Big birthday, simple tastes. [Manhattan]

It is four years since I was last in New York.

This year I have a significant birthday ( turn 50 during the trip so need cheering up ) despite your new national ‘leadership’, I am coming back for four nights. One night for every year spent away.

I have just posted about places near to my hotel in Brooklyn but am obviously also looking for Manhattan recommendations for dinner.

I have three questions in particular

  1. Where for a big birthday, quintessential New York experience without getting crucified price wise ?

I turn 50 on this trip, so need cheering up.
I like simple places. On last visit I really enjoyed Taverna Kyclades in the Village, annisa ( now gone, according to my CH sources ) and Hanjan.
I have never been to Union Square Cafe or Gramercy Tavern or 11 Madison Park. I have been to Balthazar once and absolutely loathed it - mediocre food, unfriendly service and noisy as hell.

As the ass has fallen out of sterling since then, are these places worth the $ ?
Or is there somewhere else on the up that i should try ?
Cote seems to get a lot of positive coverage but as my trip is ten days off it seems unlikely i will get a reservation there ?

  1. Where for fresh squid, cooked simply ?

  2. And finally what new trends should I be googling and visiting ? Think Shake Shack when it first opened in MS park and hadn’t gone brand global crazy…somewhere that will make me think’ only in New York, and that’s why I love it so…’

Thanks again,

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Best wishes for the birthday, mate.

I know what you mean about relative prices. I’ve been doing some research for an upcoming New England trip. Everywhere is just fecking expensive menu prices - and that’s before tax and a 15 - 20% tip. It seems eye-watering - even by way of comparision to our 2016 trip to Nashville, Memphis and New Orleans.

I agree with you on Balthazar. Much too noisy, and food not quite good enough. I also liked Hanjan, but also found it a bit noisy.

If you like Chinese, I heartily recommend Wu’s Wonton King, 165 East Broadway. A Japanese place that I really like is Kyo Ya, 94 East 7th St/First Ave, downstairs. Not cheap, but excellent. A really nice Italian place is Maialino, 2 Lexington Ave. And if you like yakitori, I recommend Torishin, 362 W 53rd St/9th Ave. Another Japanese place that specializes in izakaya is Yopparai, 151 Rivington St / Suffolk. But note that the seating at Yopparai is only suitable for 2 persons. Thsi also applies to Ichimura. For sushi in Manhattan I can recommend Neta, 61 W 8th St in the Village or Tanoshi Sushi, 1372 York Ave. Of course there is also the extremely expensive Ichimura, 69 Leonard St, or for tempura, the excellent and expensive Tempura Matsui, 222 E 39th St.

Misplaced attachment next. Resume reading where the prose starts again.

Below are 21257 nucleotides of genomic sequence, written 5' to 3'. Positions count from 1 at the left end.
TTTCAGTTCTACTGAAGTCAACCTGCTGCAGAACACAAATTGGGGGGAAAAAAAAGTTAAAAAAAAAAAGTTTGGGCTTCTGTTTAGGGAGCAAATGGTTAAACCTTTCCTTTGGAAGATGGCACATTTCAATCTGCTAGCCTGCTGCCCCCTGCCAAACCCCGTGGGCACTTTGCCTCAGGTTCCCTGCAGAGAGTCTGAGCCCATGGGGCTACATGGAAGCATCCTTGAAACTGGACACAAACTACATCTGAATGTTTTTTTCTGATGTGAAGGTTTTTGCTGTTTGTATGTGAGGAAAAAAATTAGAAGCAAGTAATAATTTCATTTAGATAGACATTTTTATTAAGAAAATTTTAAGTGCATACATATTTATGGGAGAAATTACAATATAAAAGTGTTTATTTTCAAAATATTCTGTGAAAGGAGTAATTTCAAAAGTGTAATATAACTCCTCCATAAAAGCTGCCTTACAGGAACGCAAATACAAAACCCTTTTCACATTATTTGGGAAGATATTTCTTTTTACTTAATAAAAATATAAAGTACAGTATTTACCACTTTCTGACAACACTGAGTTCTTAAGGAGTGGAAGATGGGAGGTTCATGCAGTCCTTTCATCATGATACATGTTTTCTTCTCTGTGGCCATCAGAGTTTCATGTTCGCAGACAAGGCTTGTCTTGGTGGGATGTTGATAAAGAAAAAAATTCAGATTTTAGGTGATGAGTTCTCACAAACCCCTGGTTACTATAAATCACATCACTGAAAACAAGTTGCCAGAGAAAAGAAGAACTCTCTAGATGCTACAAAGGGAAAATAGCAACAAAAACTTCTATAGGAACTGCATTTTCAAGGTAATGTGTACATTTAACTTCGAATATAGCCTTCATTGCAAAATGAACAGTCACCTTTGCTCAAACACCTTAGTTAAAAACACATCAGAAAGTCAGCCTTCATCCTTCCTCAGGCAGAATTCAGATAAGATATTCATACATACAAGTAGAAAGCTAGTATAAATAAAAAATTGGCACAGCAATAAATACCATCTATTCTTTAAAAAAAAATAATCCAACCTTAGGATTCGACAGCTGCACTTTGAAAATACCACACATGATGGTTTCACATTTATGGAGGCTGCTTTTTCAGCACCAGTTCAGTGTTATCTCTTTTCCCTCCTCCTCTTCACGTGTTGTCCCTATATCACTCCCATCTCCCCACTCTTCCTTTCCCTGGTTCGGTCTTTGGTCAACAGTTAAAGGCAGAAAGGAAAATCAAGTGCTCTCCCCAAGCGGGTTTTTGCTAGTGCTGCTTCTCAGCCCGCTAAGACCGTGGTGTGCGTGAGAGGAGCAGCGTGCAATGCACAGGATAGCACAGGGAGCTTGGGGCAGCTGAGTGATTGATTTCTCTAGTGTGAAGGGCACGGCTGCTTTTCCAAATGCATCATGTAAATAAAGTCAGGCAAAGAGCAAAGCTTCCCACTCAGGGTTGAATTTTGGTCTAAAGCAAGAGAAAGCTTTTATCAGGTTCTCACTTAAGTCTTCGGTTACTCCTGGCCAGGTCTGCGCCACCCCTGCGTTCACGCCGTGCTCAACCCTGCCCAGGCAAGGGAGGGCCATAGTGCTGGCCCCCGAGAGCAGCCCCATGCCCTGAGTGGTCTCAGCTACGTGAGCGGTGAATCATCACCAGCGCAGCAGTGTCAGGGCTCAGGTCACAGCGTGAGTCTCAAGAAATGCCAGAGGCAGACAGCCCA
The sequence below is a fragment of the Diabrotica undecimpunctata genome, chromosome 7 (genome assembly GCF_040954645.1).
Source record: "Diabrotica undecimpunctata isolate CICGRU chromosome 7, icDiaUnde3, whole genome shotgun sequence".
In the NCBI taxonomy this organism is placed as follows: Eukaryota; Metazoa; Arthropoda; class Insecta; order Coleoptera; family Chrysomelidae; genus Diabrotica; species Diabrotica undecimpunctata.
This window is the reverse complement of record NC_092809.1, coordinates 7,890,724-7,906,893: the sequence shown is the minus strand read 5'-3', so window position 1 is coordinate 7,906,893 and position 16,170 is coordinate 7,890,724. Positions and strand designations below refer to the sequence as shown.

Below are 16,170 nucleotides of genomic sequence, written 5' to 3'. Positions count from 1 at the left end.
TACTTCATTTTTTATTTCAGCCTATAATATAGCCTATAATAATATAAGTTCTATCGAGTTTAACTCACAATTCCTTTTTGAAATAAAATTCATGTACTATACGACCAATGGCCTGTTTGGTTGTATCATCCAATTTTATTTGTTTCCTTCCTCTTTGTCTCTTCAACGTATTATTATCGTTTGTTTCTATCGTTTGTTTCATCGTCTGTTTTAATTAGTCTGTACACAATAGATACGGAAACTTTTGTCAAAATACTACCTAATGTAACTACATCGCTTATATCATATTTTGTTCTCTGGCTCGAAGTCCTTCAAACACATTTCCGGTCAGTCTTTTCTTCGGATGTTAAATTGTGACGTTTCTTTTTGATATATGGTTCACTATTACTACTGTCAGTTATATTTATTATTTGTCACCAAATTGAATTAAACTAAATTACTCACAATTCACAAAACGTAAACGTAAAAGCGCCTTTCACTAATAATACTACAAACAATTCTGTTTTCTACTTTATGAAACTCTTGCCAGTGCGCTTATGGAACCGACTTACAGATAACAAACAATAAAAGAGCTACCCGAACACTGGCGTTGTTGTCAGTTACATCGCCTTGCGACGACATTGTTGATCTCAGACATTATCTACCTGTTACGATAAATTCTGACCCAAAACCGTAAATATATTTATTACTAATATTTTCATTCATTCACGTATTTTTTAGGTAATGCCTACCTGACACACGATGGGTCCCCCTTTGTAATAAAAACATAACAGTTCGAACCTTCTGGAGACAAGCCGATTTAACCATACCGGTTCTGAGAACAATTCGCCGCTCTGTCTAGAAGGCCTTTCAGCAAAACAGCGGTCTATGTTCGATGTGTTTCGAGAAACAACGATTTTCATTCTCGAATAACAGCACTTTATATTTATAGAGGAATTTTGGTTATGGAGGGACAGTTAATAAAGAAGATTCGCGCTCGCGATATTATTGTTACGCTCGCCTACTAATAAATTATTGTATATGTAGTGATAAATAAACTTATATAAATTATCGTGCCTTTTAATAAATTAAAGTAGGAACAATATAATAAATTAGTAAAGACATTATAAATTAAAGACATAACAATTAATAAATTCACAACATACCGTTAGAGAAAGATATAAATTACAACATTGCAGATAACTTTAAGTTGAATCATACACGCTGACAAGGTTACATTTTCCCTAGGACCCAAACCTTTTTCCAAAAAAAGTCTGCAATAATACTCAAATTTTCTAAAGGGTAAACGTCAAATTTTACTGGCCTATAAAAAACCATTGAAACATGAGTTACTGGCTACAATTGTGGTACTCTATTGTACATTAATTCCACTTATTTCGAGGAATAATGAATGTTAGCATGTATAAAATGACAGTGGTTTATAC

There are also a slew of inexpensive places that I like, and return to on each visit. But you are looking for something special.

By the way, Kyo Ya, Torishin, Yopparai, Ichimura, Neta, Tanoshi, Matsui will all require reservations in advance.

This is fab, thanks.
Have you heard anything about Autre Kyo ya - looks like a slightly less posh sister restaurant…?
Where are your recommended cheaper places ?!
It may be my birthday but a second mortgage is not in order :slight_smile:
Thanks again

Cheers John

Ah, New England… that takes me back to a classic CH recommendation near Bar Harbor - Just Barbs !

If you are over that way it really is a quintessential CH experience. They were utterly bemused as to why a Brit should stop off there and when I told them about CH they had clearly never heard of it and seemed surpised that anyone would get food recommendations off t’internet. How things change over ten years or so. I literally ‘bought the t shirt’ on my way out.

Where else is on your itinerary and what are your New York tips ?


Well, the only two that could entail a second mortgage are Ichimura and Tempura Matsui. Kyo Ya is expensive, but not like those two, although we haven’t been for a few years, so things may have changed. I didn’t know about Autre Kyo Ya, but it looks interesting.

There are lots of cheaper places that we like. Here are some: Great NY Noodletown, Bo Ky, Fu Zhou Cuisine, Great Shanghai Cafe, XO Kitchen/Taste, Balzem, Luke’s Lobster, Katz’s Delicatessen, Sushi on Jones, Despaña Soho. And for sandwiches Cheeky Sandwiches and Gaia Italian Cafe.

Then there are the places I’m dying to try, such as Soogil or Kang Ho Dong Baekjeong. Life is so short, and we have only one stomach. And one wallet.

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@willowan, EMP is certainly a most worthy place to celebrate your Big 5-0. However, it is very expensive ($315/person for food only, tip included but not tax). So, if you feel that does not fit your budget, I highly recommend The Modern Dining Room (located in MoMA). Exquisite cuisine (Chef Abram Bissell who’s in charge of the kitchen was previously Exec. Sous at EMP), excellent wine list, polished service, and lovely ambiance. The cost is substantially less that EMP (also tip included). We had lunch there two weeks ago, and the meal totally blew us away.

Photo set of our lunch in The Modern D.R.

The Bar Room at The Modern, adjacent to the Dining Room, has a more casual vibe and a different but still delicious menu (same chef and kitchen).

Union Square Cafe is not nearly as upscale as EMP and The Modern D.R. The food is very good but not on their level. Overall, a more casual spot.

We had dinner at Autre Kyo Ya a few years ago. While we enjoyed the food, it wasn’t exceptional enough to get us itching to return.

If you haven’t been to Katz’s, you should include it on your dining itinerary. When you go, keep in mind that it’s all about the pastrami.

Russ & Daughters, the quintessential NY appetizing store which is take-out only, opened a cafe a couple of blocks away several years ago.

Happy Birthday!

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Thanks for this

EMP looks amazing but well out of my price range.
The photos of MDR haven’t come through on the link. Could you repost ? Also is there an implicit dress code there or can you rock up in your jeans ?

Never been to Katz and have avoided on the When Harry Met Sally basis. Plus , I feel I wouldn’t know enough not to make an ass out of myself when ordering. What does ‘it’s all about the pastrami.’ mean, for example ? That you must have it, or that you must have a particular type ? Apologies for my sheer ignorance on that score !

I like the look of R&D. If you had to choose there or Katz which one wins and what would you order ?

Thanks again for your help

I’m jumping in here … sometimes a picture is worth a thousand words
my last trip to Katz for pastrami
don’t order lean, you want it fatty/juicy, essential